MARCH 9, 1998
The real threat to freedom
© 1998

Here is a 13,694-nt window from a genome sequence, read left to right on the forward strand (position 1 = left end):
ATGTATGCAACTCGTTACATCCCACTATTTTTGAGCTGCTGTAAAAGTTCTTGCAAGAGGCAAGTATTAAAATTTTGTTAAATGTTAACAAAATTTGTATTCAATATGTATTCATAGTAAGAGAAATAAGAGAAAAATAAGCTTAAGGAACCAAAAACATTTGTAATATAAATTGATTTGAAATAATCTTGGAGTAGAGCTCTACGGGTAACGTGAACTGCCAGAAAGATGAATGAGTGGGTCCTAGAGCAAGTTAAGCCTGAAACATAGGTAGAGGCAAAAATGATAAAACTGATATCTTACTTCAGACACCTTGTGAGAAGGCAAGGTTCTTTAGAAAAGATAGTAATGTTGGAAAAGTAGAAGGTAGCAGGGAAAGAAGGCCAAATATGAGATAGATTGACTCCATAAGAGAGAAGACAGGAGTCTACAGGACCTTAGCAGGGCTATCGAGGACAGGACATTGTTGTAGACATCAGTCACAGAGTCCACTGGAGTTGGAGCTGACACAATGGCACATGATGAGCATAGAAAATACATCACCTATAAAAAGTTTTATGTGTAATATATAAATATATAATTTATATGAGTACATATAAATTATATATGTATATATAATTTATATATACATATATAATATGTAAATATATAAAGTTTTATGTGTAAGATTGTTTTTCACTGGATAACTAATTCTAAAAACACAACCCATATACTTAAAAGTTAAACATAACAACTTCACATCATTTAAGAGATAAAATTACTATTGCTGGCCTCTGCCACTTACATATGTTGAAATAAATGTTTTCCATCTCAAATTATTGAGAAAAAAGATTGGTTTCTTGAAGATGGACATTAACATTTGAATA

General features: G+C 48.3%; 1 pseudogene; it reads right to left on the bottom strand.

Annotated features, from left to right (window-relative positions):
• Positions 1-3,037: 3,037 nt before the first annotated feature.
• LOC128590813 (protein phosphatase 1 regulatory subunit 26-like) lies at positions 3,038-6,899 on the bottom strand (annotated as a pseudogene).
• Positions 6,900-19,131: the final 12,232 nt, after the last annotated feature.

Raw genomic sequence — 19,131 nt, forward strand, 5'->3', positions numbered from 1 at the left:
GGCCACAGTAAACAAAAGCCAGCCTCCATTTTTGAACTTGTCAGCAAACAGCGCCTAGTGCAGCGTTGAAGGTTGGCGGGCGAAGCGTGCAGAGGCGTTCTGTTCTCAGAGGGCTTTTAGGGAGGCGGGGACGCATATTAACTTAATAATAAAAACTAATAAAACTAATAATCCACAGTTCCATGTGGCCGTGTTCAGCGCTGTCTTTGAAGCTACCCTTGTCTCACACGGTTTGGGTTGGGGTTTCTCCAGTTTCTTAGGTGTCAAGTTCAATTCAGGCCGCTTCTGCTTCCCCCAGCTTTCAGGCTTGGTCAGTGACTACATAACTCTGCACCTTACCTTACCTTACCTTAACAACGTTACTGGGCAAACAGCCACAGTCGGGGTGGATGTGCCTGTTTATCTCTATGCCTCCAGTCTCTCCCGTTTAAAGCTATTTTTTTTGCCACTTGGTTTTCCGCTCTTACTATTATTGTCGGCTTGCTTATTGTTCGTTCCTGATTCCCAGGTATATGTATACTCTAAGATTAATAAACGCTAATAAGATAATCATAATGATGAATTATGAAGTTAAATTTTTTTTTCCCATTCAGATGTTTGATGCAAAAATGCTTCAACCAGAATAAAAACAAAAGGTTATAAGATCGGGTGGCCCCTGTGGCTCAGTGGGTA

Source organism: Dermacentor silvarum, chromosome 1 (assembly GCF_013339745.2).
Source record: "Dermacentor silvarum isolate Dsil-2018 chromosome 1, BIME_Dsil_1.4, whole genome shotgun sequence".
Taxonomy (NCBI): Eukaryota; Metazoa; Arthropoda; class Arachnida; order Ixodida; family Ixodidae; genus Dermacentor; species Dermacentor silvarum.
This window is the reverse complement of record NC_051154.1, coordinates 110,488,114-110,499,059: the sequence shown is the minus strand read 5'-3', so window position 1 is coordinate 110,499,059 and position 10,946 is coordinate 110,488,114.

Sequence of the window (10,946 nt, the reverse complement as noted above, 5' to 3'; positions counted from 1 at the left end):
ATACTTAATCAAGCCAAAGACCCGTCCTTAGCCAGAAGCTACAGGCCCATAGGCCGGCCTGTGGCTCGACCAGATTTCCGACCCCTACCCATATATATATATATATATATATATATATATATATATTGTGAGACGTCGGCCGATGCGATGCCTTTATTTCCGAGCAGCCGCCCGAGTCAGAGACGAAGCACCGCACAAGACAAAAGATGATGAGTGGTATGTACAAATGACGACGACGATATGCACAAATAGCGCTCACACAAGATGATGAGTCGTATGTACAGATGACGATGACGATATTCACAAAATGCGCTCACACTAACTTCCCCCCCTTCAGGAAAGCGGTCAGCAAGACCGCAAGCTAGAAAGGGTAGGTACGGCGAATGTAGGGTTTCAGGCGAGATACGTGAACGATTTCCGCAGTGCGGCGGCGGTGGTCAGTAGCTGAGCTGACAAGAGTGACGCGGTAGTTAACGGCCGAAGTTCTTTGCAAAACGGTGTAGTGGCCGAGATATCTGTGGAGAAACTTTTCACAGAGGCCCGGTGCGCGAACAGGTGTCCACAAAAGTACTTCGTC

Incrementalism has slowly, but surely, been eroding our liberty. It has often been noted, but seldom appreciated, that those who would undermine and abrogate our Constitution and Bill of Rights don't and won't use guns or weapons of mass destruction. The principal weapon of choice by the warlords of collectivism is treaties. We have been and will be distracted by annoying battles over this piece of legislation or that piece of legislation. Pshaw! The real threat to our way of life has been, and continues to be, insidious, monumentally complex international agreements and treaties. This issue is not left or right, conservative or liberal. This is a fight for liberty, sovereignty, and what was America. First, there was NAFTA (The North American Free Trade Agreement), then came its bastard child on steroids, GATT (General Agreement on Tariffs and Trade). Now, although most of you probably haven't heard about it yet, we have MAI (Multilateral Agreement on Investment). MAI is a new international economic pact designed to "ease" the movement of capital, both money and production facilities, across international borders. This would require restricting laws in participating countries that are viewed as impediments (or annoyances) to capital flows. It is based on the noxious NAFTA, but MAI expands certain elements, and unlike NAFTA which only affected the U.S., Canada and Mexico, MAI would apply worldwide. Reportedly, the MAI negotiators are considering rules that would "go well beyond the ... provisions of other international agreements" and would "provide path-breaking disciplines on areas of major interest to foreign investors." This is the latest globalist finesse. There are two observable trends: increasing economic integration, and growing inequality. A reasonable person would conclude they are related. In the last ten years almost all the national economic growth was seen by the top 5%. Most U.S. workers have actually realized a decline in real wages since the 1970's. Globally, for three decades, the richest 20% of the world's population have increased their share of world income. It has increased 15% (for them) to 85%. Meanwhile the poorest 20% have declined from 2.3% to 1.4%. Yeah, the rich get richer and the poor get poorer .... The increasing mobility of transnational corporations (the "Corporatzi") allows them to play countries and localities off against one another. They can, and do, bid down wages and other labor standards in a global "race to the bottom." Environmental standards, workplace safety rules and similar safeguards are also attrited (the parallel to the dumbing down of our schools to the lowest common factor is chilling). Governments come under increasing pressure to roll over to the demands of highly mobile corporations. They had better ... or else. If the governments don't play ball, the corporations pack up and move to more 'friendly' environs. Basically, the power to make critical economic decisions is moving from elected officials to the corporate boardroom. The lack of responsibility and testosterone exhibited by our elected officials has resulted in key policy decisions being made by un-elected, unaccountable entities whose role has grown symbiotically with the increasing power of the transnational corporations. There are a half dozen bureaucracies running amok (NAFTA, GATT, WTO, IMF, World Bank), some of which have the power (and authority?) to review the decisions of national governments and demand they be altered under penalty of economic sanctions. Both NAFTA and the WTO were gifted by our Congress with the ability to compel the U.S. to comply with their decision or face punitive action. You can't appeal adverse decisions to the courts, or to Congress. Why? Because your Congress has already sold you out. Now, as MAI rolls merrily along, they intend to drive another nail in the coffin of freedom and liberty. That great American philosopher/prophet, Pogo announced the epiphany: "We have met the enemy, and he is us ...."